A decade-old legal copyright case between tech giants Oracle and Google over software rights moves to the United States (US) Supreme Court. The case has enormous implications for copyright in the digital era. The case which dates back to a lawsuit filed in 2010 by Oracle seeking billions from Google over its use of Java programming language in its Android mobile operating system.
The US Supreme Court has commenced hearing the oral arguments in the case.
Two separate jury trials ended with a determination that Google's "software interface" did not unfairly use Java code, saving the internet giant from a possible multibillion-dollar verdict. But an appeals court in 2018 disagreed, saying the software interface is entitled to copyright protection, prompting Google to take the case to the highest US Court.
Oracle, which in 2010 obtained the rights to Java when it acquired Sun Microsystems -- which had supported Google's use of Java for Android -- sought $9 billion in damages in its original complaint.
Google and many Silicon Valley allies have argued that extending copyright protection to bits of code, called application programming interfaces, or APIs, would threaten innovation in the fast-evolving digital world.
According to Google, a win for Oracle would "upend the longstanding expectation of software developers that they are free to use existing computer software interfaces to build new programs."
The American Antitrust Institute argued in an amicus brief that allowing Oracle to maintain copyright protection "may slow innovation and competition in software-dependent markets," and "may cement software-based monopolies."
The US government has filed a brief supporting Oracle, arguing that copyright cannot be taken away from creators simply because it exists in digital format.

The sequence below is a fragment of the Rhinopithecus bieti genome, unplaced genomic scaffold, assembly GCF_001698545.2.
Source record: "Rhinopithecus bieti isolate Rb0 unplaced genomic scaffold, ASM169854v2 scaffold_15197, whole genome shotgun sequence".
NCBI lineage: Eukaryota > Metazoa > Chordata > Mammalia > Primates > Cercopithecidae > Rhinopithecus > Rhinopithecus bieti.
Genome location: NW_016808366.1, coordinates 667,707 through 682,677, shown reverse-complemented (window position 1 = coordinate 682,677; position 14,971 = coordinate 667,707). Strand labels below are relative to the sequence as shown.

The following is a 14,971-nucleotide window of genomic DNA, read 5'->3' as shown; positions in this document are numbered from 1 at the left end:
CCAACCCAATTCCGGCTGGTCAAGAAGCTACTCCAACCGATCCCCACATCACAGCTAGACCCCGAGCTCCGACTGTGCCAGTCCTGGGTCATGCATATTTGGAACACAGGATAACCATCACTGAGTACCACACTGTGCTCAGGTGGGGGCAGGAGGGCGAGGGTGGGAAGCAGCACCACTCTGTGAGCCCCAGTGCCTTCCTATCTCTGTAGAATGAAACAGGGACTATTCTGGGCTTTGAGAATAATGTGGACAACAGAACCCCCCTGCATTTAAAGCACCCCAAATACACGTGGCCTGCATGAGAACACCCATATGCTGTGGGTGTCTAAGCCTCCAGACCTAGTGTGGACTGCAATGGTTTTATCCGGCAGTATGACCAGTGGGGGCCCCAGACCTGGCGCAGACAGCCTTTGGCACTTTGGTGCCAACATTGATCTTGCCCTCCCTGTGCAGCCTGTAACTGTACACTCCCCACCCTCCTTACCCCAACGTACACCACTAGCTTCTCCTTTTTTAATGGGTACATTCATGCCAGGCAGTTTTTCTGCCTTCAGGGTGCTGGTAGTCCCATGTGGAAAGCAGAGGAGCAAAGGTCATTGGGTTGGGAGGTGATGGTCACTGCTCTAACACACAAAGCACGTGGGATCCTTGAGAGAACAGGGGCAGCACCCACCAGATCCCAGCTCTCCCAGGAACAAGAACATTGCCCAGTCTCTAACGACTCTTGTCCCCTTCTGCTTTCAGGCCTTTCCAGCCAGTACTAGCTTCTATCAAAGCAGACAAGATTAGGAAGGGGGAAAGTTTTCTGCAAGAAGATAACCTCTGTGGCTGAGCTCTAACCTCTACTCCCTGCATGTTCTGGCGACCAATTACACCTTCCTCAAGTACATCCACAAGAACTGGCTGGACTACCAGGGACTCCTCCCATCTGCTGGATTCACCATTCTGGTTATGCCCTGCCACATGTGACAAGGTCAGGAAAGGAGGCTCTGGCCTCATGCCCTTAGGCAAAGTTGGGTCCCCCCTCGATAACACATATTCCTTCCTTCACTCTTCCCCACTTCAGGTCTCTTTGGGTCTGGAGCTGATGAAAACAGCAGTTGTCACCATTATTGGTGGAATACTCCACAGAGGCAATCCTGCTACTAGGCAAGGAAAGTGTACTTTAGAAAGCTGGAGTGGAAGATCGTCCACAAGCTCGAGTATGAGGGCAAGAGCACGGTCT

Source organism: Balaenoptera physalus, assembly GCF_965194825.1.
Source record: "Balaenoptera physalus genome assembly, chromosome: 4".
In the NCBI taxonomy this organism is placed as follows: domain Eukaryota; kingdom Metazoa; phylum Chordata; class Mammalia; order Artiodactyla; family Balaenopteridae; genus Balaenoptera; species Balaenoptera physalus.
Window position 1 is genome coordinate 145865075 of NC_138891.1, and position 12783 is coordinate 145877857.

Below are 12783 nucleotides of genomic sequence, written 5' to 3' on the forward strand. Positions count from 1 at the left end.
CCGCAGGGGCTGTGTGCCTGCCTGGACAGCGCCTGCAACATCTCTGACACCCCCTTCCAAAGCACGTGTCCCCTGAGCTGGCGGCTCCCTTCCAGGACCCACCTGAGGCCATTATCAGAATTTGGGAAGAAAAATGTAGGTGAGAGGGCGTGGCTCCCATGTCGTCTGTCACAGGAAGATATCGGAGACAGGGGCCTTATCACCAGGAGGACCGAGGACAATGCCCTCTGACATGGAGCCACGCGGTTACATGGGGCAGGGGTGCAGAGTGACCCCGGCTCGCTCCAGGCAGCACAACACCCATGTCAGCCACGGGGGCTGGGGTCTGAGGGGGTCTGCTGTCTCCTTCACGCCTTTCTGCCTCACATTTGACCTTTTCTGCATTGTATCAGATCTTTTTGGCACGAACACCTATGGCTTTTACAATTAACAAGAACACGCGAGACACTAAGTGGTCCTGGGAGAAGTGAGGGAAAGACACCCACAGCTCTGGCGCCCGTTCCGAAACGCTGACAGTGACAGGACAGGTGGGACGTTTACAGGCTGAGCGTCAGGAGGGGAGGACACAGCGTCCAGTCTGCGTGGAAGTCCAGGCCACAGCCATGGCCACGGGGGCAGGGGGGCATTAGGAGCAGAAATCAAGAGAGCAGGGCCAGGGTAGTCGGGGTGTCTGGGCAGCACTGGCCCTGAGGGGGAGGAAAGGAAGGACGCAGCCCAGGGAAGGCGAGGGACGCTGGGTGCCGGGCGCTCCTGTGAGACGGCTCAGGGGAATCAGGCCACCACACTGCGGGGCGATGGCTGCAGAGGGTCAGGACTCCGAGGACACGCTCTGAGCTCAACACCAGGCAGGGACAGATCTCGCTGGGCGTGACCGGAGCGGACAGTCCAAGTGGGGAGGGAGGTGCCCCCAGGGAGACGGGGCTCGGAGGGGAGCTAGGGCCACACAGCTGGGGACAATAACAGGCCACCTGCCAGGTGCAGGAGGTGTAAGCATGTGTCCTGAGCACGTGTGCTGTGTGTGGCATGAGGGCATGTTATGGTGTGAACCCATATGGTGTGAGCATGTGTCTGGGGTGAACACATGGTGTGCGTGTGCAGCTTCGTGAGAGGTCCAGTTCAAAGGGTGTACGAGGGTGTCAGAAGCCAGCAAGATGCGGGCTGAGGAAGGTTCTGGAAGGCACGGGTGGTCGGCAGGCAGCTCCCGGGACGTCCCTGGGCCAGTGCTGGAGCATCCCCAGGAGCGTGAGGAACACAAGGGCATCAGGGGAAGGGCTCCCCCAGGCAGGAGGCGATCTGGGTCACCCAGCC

According to Justice Department brief, Google copied 11,500 lines of (Oracle's) copyrighted code as well as the "complex architecture of the 37 packages at issue".
In a court filing, the Hudson Institute has stated that if Google is allowed to walk away with "intellectual property theft" it would be difficult to protect any digital property from Chinese misappropriation.
The American Association of Publishers which is on Oracle's side has argued that weakening copyright protection would make it more difficult "to create and disseminate original works of authorship." The two companies will argue on the question of "fair use" of copyrighted material for a "transformative" purpose. This standard which allows someone to create a completely new work does not require permission or licensing from the original author.
According to Google, a jury outcome has already determined its actions represented fair use and that the courts should honour that decision without prolonging the litigation.
Oracle, in its latest brief, claimed that fair use "hinges on legal judgments that balance competing interests" of the parties.
A decision by the court may take several weeks or months. The case is being remotely heard with eight instead of nine justices.